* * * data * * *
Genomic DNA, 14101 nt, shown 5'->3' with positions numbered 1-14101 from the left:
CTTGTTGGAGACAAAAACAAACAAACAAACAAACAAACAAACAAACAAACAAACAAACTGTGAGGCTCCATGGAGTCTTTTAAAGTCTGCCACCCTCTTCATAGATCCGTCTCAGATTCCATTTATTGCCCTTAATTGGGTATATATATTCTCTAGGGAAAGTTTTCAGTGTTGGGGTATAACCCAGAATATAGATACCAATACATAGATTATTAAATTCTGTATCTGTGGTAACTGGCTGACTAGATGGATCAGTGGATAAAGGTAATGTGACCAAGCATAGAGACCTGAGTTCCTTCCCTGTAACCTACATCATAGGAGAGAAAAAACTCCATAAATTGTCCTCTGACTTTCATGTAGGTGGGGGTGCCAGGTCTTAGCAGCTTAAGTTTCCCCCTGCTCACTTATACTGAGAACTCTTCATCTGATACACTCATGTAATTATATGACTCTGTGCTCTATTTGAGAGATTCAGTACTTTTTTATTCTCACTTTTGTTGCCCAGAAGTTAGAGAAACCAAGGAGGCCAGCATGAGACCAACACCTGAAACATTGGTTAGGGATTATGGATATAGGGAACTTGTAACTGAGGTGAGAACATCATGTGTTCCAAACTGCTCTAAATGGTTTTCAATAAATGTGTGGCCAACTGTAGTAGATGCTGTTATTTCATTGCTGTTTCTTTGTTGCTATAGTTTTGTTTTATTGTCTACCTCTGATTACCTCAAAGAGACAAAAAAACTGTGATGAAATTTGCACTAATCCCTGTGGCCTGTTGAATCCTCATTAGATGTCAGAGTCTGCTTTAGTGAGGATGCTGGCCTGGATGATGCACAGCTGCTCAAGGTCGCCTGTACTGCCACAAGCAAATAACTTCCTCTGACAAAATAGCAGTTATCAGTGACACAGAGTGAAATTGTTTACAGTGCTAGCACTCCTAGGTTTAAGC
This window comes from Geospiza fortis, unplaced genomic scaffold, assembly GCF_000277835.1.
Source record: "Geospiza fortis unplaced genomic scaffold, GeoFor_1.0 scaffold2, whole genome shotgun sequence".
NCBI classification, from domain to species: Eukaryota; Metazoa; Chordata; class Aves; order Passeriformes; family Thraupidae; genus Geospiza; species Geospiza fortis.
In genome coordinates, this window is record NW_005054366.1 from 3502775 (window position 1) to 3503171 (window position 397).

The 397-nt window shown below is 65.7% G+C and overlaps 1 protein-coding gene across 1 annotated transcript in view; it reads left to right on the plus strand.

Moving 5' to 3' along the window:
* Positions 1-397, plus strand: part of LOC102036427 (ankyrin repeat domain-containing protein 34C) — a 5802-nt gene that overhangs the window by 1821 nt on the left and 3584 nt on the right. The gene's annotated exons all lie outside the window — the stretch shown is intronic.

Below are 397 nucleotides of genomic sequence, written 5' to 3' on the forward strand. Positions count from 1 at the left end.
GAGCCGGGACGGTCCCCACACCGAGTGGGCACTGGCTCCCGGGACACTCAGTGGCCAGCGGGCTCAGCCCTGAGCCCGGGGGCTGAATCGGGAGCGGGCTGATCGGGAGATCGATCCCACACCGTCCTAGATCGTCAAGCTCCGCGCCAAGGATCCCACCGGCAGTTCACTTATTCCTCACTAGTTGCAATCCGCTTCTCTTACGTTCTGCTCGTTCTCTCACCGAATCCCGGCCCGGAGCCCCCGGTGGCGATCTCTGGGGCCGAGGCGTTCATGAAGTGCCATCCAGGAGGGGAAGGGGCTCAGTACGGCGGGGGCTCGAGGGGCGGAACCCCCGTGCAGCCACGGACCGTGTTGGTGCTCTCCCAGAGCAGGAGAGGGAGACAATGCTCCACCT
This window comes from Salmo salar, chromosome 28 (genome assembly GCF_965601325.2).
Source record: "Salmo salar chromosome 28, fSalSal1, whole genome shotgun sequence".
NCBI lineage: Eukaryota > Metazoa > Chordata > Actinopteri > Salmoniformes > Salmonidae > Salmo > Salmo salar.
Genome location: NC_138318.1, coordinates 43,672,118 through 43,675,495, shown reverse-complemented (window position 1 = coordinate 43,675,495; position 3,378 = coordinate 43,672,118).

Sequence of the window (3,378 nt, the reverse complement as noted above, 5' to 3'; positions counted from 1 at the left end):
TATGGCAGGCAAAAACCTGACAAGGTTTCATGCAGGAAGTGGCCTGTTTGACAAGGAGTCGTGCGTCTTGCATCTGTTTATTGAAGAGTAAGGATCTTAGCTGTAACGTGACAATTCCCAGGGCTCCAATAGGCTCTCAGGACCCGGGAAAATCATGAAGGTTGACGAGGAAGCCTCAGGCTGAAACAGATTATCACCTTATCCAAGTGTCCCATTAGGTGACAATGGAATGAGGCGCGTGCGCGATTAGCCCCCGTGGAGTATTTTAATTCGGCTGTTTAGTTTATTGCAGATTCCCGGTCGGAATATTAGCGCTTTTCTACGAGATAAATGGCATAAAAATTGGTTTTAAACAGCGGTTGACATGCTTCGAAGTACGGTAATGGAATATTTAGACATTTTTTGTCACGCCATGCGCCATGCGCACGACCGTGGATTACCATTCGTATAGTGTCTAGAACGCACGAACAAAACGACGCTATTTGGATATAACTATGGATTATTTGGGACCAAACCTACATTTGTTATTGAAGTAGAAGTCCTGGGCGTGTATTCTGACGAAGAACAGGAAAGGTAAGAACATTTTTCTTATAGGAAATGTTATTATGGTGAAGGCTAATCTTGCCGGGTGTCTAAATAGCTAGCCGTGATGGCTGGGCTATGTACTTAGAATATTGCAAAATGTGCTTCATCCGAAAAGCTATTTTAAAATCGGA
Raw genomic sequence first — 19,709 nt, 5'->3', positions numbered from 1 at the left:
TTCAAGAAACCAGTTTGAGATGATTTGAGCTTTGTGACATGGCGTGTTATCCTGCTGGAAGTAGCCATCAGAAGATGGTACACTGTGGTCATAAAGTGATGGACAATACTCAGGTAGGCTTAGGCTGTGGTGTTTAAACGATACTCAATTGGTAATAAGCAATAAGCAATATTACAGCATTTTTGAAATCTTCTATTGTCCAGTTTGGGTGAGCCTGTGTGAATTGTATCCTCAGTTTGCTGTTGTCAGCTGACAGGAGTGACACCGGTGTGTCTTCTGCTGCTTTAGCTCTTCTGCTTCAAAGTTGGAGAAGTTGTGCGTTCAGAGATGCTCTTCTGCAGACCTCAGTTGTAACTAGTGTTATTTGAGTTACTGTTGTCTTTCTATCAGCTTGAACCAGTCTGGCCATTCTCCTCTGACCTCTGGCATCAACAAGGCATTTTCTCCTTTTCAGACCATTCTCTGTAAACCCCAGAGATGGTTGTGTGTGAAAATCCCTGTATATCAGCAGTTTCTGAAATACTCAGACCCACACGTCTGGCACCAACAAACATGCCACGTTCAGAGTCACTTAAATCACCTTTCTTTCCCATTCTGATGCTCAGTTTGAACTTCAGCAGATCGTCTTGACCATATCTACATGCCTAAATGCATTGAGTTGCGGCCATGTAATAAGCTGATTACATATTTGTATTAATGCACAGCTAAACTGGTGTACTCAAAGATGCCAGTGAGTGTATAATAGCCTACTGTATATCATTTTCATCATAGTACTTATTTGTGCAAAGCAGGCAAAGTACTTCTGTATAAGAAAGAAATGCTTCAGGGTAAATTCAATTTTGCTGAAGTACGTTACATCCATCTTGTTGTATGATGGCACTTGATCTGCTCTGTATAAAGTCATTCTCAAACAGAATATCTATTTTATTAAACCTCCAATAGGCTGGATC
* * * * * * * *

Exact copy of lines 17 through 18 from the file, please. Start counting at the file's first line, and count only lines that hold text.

TATGGCAGGCAAAAACCTGACAAGGTTTCATGCAGGAAGTGGCCTGTTTGACAAGGAGTCGTGCGTCTTGCATCTGTTTATTGAAGAGTAAGGATCTTAGCTGTAACGTGACAATTCCCAGGGCTCCAATAGGCTCTCAGGACCCGGGAAAATCATGAAGGTTGACGAGGAAGCCTCAGGCTGAAACAGATTATCACCTTATCCAAGTGTCCCATTAGGTGACAATGGAATGAGGCGCGTGCGCGATTAGCCCCCGTGGAGTATTTTAATTCGGCTGTTTAGTTTATTGCAGATTCCCGGTCGGAATATTAGCGCTTTTCTACGAGATAAATGGCATAAAAATTGGTTTTAAACAGCGGTTGACATGCTTCGAAGTACGGTAATGGAATATTTAGACATTTTTTGTCACGCCATGCGCCATGCGCACGACCGTGGATTACCATTCGTATAGTGTCTAGAACGCACGAACAAAACGACGCTATTTGGATATAACTATGGATTATTTGGGACCAAACCTACATTTGTTATTGAAGTAGAAGTCCTGGGCGTGTATTCTGACGAAGAACAGGAAAGGTAAGAACATTTTTCTTATAGGAAATGTTATTATGGTGAAGGCTAATCTTGCCGGGTGTCTAAATAGCTAGCCGTGATGGCTGGGCTATGTACTTAGAATATTGCAAAATGTGCTTCATCCGAAAAGCTATTTTAAAATCGGA
Raw genomic sequence first — 19,709 nt, 5'->3', positions numbered from 1 at the left: